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Showing posts from June, 2012

Sandstone

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The flood waters have left the Moose Horn and the upper Kettle.  Willow River now has a dry main street and the homes in Rutledge are being cleaned and dried, but the water is still moving.  At Banning State Park the Rapids are ferocious.




 The water is moving rapidly through this canyon, but the walls confine the spread and concentrate the energy in the middle.  Where it is interrupted the water piles upon itself until it finds places where it can get out of the banks and release the energy.

Below Sandstone it flows over Hidden Falls, a waterfall that had been covered up by a dam for over 30 years.  Two days ago the water was so high that there were no falls; today the lowering water showed some of the drop.


We had our daughter-in-law, Kristin and our Granddaughter Teagan along with us on our exploration.



A stop in Sandstone to get groceries presented the opportunity to support the local PTO by purchasing brats and burgers outside of Chris' Fairway. Then home to play with and be e…

Itasca

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Because of the floods our trip to Itasca became one day instead of two and we had to drive south from Willow River to get around the closed roads and bridges to find a route we could use to go west.  This took us around Lake Mille Lacs, over to Brainerd, then up to Walker and on to Itasca.

There I received the first Lifetime Achievement Award from the Minnesota Association of Environmental Education (MAEE). This was an amazing honor and wonderful recognition from my peers.


The event was held at the Mary Gibbs Center in Itasca State Park - the headwaters of the Mississippi River and an important part of our 2013 expedition.


Lake Itasca is shaped like a slingshot and the river drains out of the north end over a series of slippery stepping stones.  It is hard to envision the small stream that exits the lake to be the same river as the industrial waterway we saw near New Orleans.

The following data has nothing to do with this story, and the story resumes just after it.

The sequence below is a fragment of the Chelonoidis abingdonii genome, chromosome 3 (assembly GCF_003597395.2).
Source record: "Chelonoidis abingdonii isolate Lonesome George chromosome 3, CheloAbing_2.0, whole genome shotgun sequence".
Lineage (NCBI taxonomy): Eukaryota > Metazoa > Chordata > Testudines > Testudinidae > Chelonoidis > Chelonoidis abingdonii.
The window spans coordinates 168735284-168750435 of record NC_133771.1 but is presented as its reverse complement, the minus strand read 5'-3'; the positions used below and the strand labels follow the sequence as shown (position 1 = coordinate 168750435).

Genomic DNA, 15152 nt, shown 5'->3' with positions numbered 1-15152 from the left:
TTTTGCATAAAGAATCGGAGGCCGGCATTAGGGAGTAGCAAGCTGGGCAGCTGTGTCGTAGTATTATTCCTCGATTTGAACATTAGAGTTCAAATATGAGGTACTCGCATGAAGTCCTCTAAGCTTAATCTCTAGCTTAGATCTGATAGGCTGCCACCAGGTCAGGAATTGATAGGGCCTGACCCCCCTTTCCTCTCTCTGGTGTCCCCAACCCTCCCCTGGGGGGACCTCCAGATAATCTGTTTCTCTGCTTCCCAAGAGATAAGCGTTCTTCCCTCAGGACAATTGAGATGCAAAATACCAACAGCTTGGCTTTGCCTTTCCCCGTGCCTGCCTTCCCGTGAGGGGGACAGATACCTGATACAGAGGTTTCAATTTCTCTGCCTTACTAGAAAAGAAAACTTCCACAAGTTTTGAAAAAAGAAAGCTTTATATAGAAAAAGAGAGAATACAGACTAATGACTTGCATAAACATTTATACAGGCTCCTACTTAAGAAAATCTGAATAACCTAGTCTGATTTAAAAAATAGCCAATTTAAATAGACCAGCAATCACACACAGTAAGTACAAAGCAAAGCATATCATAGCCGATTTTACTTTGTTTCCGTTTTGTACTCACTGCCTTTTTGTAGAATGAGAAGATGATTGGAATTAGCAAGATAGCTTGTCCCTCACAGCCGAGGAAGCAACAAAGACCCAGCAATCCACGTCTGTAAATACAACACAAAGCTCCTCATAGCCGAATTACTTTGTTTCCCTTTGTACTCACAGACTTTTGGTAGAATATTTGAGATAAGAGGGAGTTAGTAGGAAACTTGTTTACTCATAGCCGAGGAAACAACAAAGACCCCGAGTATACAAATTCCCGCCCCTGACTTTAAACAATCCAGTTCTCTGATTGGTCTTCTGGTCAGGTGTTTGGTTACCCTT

The Mississippi starts in the true north - land of red and white pines and Minnesota's state flower - the …

Willow River to Rutledge - HWY 61 in flood

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While Duluth was getting its 8 inch rain storm, the Northern Pine County area was getting 4.  Duluth had devastating results and much worse than Pine County, but traveling by bike along hwy 61 today was a lesson in how disasters extend beyond the immediate storm.

As the waters up north move south, they find a land saturated by the late May and Early June rains with rivers swollen by the 4 inch rain.  Then the south flowing waters join the Kettle and the damage intensifies.

Moose Lake in Carlton County is closed - the Moosehorn flooded on both ends of town and further north Barnum has its bridges flooded over so Moose Lake is essentially an island.  The Moosehorn waters flowing south then build up the Kettle River and it meets its tributaries to make a dangerous and exciting scene.  It is both awful and beautiful.











The Kettle River swollen with the Moose Horn and other tributaries is the source of the water covering the town and when it meets other rivers - it is flowing up those rivers …

Munger Trail Hinckley to Willow River

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The Munger Trail is one of Minnesota's premier rails to trails and the primary trail connector for a trip from Duluth to Minneapolis.  At this point it connects Duluth to Hinckley and the next trail begins at North Branch, but hopefully they will be connected at some point.

The previous review of this trail went from Willow River to Moose Lake.  This covers the southern most stretch of the trail 22 miles from Hinckley to Willow River.  The trail begins next to the active rail tracks on the north side of the community and not on the casino side.
 The Hinckley Fire of 1894 is the historic context of Hinckley - the railroad and highway 61, the fish hatchery and the Grindstone river make for an interesting and beautiful beginning. 

The trail is flat and straight as you leave Hinckley and peddle north.  This area was the shoreline of old glacial lake Grantsburg and has bogs and marshlands that fill the old basin.

An interesting stop to relax is skunk lake, a small water body that was resp…